In April 2007, the Klein ISD Board of Trustees denied Northgate's petition for detachment, shortly after Spring ISD unanimously rejected the proposal. Klein ISD stated that the petition did not fulfill all the legal requirements stipulated by the Texas Education Agency for the detachment to be valid. A small contingent of Northgate residents filed a new claim immediately after. Both school districts involved have declared they view the matter as closed.[13][14][15]

The spokesperson for the group, Tom Mathews, said in 2007 that 45 school-aged children resided in the community. Seven attended Spring ISD schools, and the rest attended private schools. According to Mathews, the schools were low performing, so most parents did not send their children to the zoned schools.[14]

2010s and 2020s[edit]

ExxonMobil's offices in the Spring area were being established around 2015, contributing to growth in the Spring area.[11]

In February 2017 the district proposed building one new middle school and one ninth grade center for each of its comprehensive high schools, as well as redrawing the attendance boundaries of its middle schools and high schools; all of the changes would take effect by the 2020-2021 school year. The district plans to use Interstate 45 as a boundary for its middle schools.[16] According to the proposed 2020-2021 high school map, the eastern portion of the Spring census-designated place will be reassigned from Spring High School to Dekaney High School.[17][18][19]


All of the schools are located in unincorporated Harris County.

Elementary schools[edit]

  • George E. Anderson Elementary School
  • Bammel Elementary School
    • Bammel, the second Spring ISD elementary school, opened in 1965. It was named after the Charly Bammel family. In 2010 the school's current two story facility opened.[5]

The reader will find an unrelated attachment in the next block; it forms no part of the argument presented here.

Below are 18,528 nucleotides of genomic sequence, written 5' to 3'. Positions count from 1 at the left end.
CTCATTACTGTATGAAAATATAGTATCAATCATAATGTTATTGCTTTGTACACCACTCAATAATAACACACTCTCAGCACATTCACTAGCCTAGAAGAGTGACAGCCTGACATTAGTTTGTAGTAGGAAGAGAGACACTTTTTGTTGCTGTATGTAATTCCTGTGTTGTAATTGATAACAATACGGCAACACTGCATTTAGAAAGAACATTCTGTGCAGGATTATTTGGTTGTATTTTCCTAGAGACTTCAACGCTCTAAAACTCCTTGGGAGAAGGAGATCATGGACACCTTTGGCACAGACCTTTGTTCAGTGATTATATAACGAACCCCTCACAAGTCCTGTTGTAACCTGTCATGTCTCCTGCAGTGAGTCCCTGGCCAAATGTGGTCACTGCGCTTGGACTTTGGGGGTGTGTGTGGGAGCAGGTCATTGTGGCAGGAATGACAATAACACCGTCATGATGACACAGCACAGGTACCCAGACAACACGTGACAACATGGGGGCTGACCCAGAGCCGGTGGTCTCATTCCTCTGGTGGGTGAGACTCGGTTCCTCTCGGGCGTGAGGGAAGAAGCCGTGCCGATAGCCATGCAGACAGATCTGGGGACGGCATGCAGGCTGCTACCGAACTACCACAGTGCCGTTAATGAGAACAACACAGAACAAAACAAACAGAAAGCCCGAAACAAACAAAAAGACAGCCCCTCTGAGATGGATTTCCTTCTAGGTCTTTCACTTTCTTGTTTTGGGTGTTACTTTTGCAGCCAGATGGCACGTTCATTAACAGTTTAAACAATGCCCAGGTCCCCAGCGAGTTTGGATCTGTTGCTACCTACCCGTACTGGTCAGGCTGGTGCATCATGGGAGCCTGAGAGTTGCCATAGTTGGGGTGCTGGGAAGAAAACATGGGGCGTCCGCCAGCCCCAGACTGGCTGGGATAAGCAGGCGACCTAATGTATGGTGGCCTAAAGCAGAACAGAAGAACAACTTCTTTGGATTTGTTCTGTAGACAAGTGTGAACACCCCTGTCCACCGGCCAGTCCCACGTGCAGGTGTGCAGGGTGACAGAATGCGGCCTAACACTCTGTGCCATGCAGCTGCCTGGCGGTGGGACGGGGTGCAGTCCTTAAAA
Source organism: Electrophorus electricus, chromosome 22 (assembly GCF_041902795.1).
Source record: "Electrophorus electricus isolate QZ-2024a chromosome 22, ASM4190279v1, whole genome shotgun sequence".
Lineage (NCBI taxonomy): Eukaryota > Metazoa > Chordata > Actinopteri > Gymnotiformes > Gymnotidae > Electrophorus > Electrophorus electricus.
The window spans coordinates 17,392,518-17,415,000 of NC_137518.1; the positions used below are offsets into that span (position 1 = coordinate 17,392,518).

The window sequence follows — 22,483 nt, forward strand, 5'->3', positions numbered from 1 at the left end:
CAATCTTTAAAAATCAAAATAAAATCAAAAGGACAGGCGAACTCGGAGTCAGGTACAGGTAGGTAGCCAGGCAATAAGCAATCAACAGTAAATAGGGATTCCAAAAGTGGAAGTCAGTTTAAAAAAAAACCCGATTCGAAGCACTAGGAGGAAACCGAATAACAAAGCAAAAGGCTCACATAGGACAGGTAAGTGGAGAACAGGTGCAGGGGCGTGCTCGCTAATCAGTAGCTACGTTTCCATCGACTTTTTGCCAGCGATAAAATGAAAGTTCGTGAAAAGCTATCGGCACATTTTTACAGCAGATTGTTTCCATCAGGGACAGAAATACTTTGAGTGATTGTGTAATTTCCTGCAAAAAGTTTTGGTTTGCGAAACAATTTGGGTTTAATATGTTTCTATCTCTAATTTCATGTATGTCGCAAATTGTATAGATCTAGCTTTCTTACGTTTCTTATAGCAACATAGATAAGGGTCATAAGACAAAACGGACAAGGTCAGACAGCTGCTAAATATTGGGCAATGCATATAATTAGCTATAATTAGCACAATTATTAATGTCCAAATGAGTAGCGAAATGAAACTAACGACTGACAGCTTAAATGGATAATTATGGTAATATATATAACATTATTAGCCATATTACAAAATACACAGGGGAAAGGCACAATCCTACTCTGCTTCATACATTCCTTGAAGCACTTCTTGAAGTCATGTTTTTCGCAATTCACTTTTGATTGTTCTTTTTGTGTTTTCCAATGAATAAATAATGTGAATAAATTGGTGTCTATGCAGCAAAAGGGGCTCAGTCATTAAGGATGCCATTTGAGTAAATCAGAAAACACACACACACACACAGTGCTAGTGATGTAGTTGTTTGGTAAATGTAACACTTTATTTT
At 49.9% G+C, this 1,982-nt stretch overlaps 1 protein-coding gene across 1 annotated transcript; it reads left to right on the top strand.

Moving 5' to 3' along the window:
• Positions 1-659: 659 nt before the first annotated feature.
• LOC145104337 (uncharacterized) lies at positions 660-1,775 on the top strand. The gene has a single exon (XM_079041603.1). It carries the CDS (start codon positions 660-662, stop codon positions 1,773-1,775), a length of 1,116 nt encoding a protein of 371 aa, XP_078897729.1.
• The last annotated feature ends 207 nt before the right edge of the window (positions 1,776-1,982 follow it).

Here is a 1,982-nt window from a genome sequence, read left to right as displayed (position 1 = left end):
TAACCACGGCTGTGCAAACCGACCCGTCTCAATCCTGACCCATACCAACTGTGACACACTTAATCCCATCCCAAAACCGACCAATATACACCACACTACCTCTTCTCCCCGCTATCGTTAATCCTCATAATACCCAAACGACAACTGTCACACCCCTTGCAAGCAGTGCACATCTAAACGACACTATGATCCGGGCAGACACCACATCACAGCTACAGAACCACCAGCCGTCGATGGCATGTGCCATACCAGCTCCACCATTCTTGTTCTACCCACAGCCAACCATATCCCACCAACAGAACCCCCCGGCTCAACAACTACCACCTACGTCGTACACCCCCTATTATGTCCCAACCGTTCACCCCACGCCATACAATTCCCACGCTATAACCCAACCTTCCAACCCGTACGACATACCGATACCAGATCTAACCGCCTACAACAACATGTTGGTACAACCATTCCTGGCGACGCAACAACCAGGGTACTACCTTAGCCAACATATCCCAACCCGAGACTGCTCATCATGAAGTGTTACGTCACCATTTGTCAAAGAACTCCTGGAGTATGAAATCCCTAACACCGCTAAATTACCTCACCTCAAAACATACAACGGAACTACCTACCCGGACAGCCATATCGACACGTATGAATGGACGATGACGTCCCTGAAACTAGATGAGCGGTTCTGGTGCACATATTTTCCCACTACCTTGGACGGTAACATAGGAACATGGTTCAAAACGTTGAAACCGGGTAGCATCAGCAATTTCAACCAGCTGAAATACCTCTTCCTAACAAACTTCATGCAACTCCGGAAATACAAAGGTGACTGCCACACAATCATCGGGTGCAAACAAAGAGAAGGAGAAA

• Joseph S. Beneke Elementary School
    • Beneke, which opened in 1986, was named after a former board member.[5]
  • Carolee Booker Elementary School
    • Booker, which opened in 2008, is named after Carolee Booker Jordan King, a teacher.[5]
  • Chet Burchett Elementary School
    • Opened in August 2005,[21] Burchett is named after a former board member.[5]
  • B. F. Clark Primary School (PreK-1st)
    • Clark Elementary School opened in 1991. It was named after a former SISD employee who served as a bus driver, coach, counselor, textbook custodian, principal, and teacher.[5] In 2005 Clark Primary and Intermediate together had about 1,500 students, which meant the school was at capacity.[9]
  • B. F. Clark Intermediate School (2nd-5th)
    • Opened in 2003, Clark Intermediate is across the street from and has the same namesake as Clark Primary.[5]
  • Milton Cooper Elementary School
    • Cooper, which opened in 2005, is named after a former SISD administrator.[5]
  • Ralph Eickenroht Elementary School
    • The school, which opened in 2009, is named after a former music teacher.[5]
  • Heritage Elementary School
    • Opened in 2000, Heritage is SISD's 15th elementary school. Heritage was named to reflect upon the ethnic heritages of the students and to honor the surrounding community.[5]
  • Pearl M. Hirsch Elementary School
    • Hirsch opened in 1978 and was named after a Spring ISD teacher.[5]
  • R.J. Hoyland Elementary School (opening August 2009)
    • Hoyland, which opened in 2009, is named after Dr. R.J. Hoyland III, a board member.[5]
  • Mildred I. Jenkins Elementary School